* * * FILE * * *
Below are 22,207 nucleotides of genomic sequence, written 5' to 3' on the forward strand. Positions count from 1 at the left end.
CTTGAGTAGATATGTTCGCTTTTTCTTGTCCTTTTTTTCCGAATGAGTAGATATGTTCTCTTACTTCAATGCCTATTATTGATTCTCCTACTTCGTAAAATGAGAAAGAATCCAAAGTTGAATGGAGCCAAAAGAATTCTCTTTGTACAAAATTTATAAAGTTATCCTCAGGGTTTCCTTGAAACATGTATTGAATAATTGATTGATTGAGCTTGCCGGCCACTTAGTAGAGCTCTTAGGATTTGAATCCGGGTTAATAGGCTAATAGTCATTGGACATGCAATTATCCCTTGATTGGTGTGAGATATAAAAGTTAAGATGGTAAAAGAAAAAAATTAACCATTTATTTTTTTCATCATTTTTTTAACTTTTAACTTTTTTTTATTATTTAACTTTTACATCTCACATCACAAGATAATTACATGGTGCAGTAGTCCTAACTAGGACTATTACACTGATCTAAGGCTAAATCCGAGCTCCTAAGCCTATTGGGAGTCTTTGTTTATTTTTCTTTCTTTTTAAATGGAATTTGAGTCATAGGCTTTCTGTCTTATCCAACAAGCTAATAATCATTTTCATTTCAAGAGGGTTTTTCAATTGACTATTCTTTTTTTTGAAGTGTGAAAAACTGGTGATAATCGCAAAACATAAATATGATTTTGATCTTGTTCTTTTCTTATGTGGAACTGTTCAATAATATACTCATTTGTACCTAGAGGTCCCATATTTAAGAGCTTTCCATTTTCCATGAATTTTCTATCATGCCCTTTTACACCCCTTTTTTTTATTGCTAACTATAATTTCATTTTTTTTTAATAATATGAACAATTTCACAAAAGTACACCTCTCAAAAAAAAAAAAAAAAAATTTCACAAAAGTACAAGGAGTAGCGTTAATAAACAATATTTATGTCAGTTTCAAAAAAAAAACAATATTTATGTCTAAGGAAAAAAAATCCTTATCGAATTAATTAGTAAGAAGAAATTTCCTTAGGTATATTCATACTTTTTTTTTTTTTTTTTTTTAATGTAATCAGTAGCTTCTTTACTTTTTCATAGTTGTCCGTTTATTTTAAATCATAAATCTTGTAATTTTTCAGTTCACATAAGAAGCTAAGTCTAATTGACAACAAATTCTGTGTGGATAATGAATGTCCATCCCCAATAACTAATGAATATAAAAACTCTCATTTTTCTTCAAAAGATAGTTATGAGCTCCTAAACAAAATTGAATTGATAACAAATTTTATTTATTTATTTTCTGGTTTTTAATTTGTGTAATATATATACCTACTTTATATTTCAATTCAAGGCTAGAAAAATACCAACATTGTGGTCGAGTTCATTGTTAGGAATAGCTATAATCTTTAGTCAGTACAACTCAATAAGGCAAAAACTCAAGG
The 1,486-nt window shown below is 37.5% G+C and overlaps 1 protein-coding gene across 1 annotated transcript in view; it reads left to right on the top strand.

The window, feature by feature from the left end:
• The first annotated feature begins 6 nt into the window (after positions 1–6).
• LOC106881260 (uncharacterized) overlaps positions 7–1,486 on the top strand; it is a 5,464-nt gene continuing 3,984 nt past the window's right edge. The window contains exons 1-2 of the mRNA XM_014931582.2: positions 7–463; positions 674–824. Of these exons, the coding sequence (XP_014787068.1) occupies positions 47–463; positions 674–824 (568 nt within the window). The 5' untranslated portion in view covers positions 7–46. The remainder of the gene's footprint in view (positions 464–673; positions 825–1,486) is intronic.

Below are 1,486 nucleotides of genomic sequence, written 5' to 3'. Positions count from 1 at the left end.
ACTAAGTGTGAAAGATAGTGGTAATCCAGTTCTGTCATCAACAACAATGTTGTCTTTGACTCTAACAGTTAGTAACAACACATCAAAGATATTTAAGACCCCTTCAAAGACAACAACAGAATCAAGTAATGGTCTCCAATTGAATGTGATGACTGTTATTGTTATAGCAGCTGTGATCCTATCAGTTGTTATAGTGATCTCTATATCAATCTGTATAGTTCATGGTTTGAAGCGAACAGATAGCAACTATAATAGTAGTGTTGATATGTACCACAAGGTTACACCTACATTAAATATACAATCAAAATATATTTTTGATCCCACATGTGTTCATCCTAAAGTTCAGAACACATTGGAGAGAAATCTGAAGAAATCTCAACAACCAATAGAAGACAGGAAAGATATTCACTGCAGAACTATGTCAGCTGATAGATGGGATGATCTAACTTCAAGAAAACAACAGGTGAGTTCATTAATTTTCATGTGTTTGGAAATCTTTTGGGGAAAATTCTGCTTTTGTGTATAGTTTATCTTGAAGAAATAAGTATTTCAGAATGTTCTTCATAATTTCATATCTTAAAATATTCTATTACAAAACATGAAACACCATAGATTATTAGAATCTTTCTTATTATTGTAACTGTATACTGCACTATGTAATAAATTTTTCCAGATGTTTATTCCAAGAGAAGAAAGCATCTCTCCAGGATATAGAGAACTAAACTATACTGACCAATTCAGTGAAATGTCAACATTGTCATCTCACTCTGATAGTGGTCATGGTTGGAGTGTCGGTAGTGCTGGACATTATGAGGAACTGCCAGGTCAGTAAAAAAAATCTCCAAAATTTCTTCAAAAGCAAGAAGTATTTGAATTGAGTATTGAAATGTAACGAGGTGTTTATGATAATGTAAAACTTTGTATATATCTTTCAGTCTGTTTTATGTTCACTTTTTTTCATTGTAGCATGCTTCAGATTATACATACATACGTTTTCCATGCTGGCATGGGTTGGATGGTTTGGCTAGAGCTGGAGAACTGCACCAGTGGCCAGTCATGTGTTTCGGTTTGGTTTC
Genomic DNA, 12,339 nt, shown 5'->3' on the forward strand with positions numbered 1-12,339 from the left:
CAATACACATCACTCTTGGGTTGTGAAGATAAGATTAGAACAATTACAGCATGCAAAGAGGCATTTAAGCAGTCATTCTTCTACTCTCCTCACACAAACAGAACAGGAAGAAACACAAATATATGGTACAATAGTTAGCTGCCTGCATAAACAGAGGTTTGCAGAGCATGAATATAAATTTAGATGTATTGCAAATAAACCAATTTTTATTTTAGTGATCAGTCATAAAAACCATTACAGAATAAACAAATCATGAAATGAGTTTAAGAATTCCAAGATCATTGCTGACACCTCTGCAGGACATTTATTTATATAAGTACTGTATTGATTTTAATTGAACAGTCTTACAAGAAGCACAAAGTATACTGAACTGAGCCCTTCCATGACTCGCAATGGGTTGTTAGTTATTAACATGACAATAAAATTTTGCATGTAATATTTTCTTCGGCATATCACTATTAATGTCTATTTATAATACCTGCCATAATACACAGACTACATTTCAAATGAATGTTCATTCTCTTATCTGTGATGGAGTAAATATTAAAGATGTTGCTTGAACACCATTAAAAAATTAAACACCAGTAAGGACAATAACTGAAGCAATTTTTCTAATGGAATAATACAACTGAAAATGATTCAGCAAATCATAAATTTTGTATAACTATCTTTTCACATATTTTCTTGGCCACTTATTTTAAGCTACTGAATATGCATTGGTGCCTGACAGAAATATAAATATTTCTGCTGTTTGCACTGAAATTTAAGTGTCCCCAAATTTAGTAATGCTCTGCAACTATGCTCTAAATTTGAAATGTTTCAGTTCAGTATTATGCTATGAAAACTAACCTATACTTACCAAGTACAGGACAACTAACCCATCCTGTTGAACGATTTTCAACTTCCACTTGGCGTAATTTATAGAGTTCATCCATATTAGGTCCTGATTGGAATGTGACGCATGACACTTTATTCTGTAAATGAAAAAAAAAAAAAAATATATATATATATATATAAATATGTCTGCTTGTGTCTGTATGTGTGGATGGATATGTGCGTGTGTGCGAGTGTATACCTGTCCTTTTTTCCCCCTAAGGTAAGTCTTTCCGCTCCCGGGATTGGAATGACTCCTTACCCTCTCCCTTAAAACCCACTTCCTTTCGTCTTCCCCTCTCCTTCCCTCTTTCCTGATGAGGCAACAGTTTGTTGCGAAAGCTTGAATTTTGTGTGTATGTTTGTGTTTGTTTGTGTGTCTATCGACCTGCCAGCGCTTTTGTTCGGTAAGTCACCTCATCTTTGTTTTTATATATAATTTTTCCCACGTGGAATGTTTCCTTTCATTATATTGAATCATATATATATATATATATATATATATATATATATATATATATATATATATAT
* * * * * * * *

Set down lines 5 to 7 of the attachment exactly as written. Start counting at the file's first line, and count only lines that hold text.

• The first annotated feature begins 6 nt into the window (after positions 1–6).
• LOC106881260 (uncharacterized) overlaps positions 7–1,486 on the top strand; it is a 5,464-nt gene continuing 3,984 nt past the window's right edge. The window contains exons 1-2 of the mRNA XM_014931582.2: positions 7–463; positions 674–824. Of these exons, the coding sequence (XP_014787068.1) occupies positions 47–463; positions 674–824 (568 nt within the window). The 5' untranslated portion in view covers positions 7–46. The remainder of the gene's footprint in view (positions 464–673; positions 825–1,486) is intronic.

Below are 1,486 nucleotides of genomic sequence, written 5' to 3'. Positions count from 1 at the left end.